So, yes, I realize it's been Pride month all of June, but it technically commemorates yesterday, the 40th anniversary of the Stonewall Riots in New York, where some angry queens got mad at hell at some cops for busting up their good times (and their faces) and weren't gonna take it anymore. Every gay has a "coming out" story, or coming to terms with "it" story. And coming out is a liberating, if frightening, process. We owe that to Stonewall, which sparked the gay "liberation" movement. I never quite understand how people can say gays aren't fighting for civil rights and that our fight doesn't belong in the pantheon of civil rights struggles, from abolition to suffrage to the civil rights movement of Dr. King & Co. What are we fighting for, rallying for, and yes, sometimes even dying for, if not to be treated as equal members of a free society, to be accepted for our nationalities, our religious creeds or lack thereof, the colors of our skin, and yes, the direction of our orientation. Human sexuality is just that, innately human, and unquestionably deserving of equality and justice under the law as a human right.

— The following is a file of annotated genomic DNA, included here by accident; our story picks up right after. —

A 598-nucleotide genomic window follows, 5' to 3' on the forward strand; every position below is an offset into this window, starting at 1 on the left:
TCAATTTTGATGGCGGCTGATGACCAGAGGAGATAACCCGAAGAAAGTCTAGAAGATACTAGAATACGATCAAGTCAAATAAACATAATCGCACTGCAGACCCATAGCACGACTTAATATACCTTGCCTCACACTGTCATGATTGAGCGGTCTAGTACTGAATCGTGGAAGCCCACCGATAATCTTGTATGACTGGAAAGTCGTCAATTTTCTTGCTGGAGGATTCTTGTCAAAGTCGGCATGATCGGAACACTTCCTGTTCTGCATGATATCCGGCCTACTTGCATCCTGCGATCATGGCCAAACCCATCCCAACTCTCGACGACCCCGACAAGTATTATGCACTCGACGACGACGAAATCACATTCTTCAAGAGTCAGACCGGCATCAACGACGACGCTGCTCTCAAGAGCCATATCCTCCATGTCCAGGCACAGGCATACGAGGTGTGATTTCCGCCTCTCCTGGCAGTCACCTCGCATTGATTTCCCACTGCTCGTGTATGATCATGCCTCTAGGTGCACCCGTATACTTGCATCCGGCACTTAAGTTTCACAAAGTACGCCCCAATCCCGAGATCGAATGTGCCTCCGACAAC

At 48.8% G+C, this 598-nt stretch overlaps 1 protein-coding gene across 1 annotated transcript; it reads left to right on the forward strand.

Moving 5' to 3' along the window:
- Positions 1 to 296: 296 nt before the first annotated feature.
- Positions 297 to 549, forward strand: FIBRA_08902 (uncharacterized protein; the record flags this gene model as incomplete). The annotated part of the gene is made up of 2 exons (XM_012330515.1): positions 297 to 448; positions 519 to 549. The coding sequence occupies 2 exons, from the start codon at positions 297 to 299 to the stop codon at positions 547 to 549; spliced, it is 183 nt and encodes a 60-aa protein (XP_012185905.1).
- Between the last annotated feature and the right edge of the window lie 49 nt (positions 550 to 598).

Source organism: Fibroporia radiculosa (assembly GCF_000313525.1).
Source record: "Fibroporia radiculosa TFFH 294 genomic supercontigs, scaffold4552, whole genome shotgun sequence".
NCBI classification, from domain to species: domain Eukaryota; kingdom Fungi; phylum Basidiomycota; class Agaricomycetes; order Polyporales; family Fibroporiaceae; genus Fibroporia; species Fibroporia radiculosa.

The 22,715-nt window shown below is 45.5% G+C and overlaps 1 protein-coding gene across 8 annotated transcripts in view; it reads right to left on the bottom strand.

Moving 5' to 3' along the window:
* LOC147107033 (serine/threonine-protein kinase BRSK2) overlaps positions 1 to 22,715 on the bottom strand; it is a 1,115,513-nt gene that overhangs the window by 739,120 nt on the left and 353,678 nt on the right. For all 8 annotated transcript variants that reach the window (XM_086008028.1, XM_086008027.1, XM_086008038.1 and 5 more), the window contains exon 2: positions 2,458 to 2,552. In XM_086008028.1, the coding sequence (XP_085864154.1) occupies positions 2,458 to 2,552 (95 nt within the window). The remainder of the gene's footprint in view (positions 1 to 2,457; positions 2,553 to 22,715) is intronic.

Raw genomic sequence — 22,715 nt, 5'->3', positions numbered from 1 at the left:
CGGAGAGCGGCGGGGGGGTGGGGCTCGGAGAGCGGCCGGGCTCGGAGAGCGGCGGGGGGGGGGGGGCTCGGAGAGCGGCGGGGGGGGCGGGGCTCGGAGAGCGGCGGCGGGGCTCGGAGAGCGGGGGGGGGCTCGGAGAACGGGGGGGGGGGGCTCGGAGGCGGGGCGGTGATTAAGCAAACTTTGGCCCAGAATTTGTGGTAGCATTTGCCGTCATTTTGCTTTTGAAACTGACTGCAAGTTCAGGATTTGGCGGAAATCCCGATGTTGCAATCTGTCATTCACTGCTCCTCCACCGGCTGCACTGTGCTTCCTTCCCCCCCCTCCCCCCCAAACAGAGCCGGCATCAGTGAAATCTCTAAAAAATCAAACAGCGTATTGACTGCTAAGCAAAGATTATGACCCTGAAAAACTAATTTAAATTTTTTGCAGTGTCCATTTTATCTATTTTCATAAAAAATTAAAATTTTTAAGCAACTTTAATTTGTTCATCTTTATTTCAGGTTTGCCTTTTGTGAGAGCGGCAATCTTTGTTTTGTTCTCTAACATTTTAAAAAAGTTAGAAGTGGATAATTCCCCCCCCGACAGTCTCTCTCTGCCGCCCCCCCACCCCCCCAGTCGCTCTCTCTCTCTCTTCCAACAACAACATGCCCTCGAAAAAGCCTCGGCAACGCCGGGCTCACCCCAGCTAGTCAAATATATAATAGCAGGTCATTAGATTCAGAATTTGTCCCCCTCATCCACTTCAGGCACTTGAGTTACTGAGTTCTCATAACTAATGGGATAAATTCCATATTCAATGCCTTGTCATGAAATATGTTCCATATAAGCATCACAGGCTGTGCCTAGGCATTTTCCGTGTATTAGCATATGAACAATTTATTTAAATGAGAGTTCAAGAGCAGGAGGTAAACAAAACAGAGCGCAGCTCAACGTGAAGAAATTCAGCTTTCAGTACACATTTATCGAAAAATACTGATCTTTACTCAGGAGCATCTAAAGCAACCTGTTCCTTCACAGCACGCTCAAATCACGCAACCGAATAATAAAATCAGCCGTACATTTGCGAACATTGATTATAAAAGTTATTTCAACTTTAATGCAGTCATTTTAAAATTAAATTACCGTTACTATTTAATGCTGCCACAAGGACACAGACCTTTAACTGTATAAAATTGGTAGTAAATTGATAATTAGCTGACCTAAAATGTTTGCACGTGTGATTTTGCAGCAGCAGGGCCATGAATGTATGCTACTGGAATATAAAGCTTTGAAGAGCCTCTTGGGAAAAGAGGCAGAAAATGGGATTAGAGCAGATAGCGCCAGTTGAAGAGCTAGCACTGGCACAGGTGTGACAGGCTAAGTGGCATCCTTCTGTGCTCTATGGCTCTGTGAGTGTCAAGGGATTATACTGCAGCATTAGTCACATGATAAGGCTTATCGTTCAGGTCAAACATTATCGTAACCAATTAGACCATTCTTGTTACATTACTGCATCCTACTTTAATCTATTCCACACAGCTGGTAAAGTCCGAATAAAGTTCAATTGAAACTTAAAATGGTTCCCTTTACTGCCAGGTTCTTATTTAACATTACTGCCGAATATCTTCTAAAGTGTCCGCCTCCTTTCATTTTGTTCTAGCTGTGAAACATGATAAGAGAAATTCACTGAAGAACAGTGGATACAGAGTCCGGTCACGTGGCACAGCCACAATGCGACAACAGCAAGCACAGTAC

For those who know me, you are well aware it takes but a few moments within meeting me to at least guess that I'm gay. And while I struggle with striking the right balance on expressing it, I haven't struggled with that fact itself in many years, a blessing I am thankful for, for being secure in my sexuality gives me strength ... and energy to be insecure about other things. I thank God for a family that loves and accepts me, knowing my gayness is who I am, as immutable as my melanin-rich piel, even if some of them are still in a bit of denial.
So, counting my blessings, I choose to celebrate Pride this way. I pray that those still in the closet will find the inner strength and courage to come out, to your parents, to your family, to your friends, to your co-workers, and to live your life openly each and every day. This way, we will reach out to the society around us, make them aware of our presence, earn their tolerance, if not their acceptance, and thus, make it easier for the young men and women, trapped in pockets of deep repression and ignorance, to live their own lives with human dignity.
Oh yeah, and watch this episode of Kings, the best show NBC has ever stupidly canceled.
Con amor desde Argentina!